It also continues to amaze me how any Catholic could defend capital punshment as implmented here in the US. It's pretty much a lottery -- if you kill someone in an identified group (police officers, racial minorites), or your case is significantly high profile, you might get the death penalty. But you might not. If you kill someone with no advocate, you probably won't. The argument that capital punshment somehow affirms our respect for life is absurd. If we executed all murderers, there might be some merit to this argument. But executing only selected murderers sends the message that some lives are more valuable than others, which is the direct antithesis of any "respect for life" argument.

Because if we say that some lives are more valuable than others, then how do we answer the mother who says that the life of her six-year old daughter with cystic fibrosis is more valuable than tiny embryos that may have to be destroyed to find a cure for her? We can't very well say, "all human life is sacred," because we just said that some are more valuable than others. So, having established that, how do we then tell a mother that her daughter is not more valuable than an embryo that may never be born?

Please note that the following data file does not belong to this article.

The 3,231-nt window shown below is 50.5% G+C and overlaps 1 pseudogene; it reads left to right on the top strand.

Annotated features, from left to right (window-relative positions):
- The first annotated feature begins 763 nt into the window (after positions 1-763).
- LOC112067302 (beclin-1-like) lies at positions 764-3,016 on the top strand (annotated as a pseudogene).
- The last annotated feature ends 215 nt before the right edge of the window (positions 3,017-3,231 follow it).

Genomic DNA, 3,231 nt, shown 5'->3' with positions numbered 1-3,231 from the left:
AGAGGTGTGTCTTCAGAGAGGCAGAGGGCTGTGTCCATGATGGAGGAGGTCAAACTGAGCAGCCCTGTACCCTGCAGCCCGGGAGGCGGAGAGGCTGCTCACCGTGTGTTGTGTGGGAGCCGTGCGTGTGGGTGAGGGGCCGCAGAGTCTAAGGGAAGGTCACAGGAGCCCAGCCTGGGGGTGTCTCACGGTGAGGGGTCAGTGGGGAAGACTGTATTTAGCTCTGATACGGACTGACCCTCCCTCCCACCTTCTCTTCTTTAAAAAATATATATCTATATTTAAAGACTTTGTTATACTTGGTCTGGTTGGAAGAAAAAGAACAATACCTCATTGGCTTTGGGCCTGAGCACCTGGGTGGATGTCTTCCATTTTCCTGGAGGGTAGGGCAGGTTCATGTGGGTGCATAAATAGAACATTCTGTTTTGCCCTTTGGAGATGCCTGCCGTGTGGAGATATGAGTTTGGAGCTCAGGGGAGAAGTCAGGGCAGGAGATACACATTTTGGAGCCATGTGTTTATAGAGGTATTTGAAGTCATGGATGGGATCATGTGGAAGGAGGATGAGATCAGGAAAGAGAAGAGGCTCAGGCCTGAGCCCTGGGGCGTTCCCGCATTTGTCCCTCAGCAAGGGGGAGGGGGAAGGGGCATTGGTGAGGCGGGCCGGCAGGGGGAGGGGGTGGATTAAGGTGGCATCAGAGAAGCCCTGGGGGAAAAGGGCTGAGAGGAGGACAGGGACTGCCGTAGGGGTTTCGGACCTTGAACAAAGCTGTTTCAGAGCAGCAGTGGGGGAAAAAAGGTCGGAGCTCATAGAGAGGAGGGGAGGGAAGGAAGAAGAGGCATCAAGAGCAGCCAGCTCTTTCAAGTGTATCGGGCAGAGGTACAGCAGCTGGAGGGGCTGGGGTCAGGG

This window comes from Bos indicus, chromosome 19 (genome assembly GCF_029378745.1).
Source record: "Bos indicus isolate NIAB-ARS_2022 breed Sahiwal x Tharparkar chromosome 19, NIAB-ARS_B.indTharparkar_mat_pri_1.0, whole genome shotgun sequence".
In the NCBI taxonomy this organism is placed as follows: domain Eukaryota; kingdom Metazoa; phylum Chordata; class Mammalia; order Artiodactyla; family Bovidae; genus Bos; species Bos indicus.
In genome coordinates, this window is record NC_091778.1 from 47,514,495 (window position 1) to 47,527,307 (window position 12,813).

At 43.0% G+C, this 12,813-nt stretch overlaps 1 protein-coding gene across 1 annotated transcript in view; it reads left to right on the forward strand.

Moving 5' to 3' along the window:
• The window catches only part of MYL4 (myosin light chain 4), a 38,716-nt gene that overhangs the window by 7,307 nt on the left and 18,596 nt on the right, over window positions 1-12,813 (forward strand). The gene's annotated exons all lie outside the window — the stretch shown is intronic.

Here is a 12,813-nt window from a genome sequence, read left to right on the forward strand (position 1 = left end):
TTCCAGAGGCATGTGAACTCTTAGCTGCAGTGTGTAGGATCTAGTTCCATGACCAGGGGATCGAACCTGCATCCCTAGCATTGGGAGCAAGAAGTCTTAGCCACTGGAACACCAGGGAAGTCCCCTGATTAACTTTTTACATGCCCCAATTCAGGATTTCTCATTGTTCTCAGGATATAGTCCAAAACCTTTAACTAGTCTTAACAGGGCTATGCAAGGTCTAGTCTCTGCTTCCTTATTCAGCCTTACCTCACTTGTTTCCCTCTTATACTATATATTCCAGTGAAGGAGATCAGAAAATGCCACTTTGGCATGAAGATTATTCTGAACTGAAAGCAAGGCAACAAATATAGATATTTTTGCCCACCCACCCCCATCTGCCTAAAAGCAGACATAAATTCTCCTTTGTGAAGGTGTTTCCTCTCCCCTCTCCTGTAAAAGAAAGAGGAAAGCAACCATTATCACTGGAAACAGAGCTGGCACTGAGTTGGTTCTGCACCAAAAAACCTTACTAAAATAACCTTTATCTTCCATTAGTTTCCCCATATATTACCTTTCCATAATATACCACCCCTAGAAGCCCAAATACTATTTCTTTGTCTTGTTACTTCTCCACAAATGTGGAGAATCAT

The pope and the Church's arguments against the death penalty and all assaults against human life are quite simple: All people are God's creation, made in His own image and likeness. Destroying human life is thus offensive to God, and violates Jesus's command to love our neighbor. Nobody has directly confronted John Paul II's words, but try to find justification for their views in centuries-old documents. Have these folks considered that JPII has probably also read those documnets, and through prayerful reflection and the work of the Holy Spirit, reached a different conclusion?

It's easy to back Church teaching when they only apply to other people. When we're challenged to change it's harder. It's easy to oppose abortion when you will never have an unwanted pregnancy. But it's difficult to oppose the death penalty when it means you may have to reconsider your values, and let go of a desire for vengeance.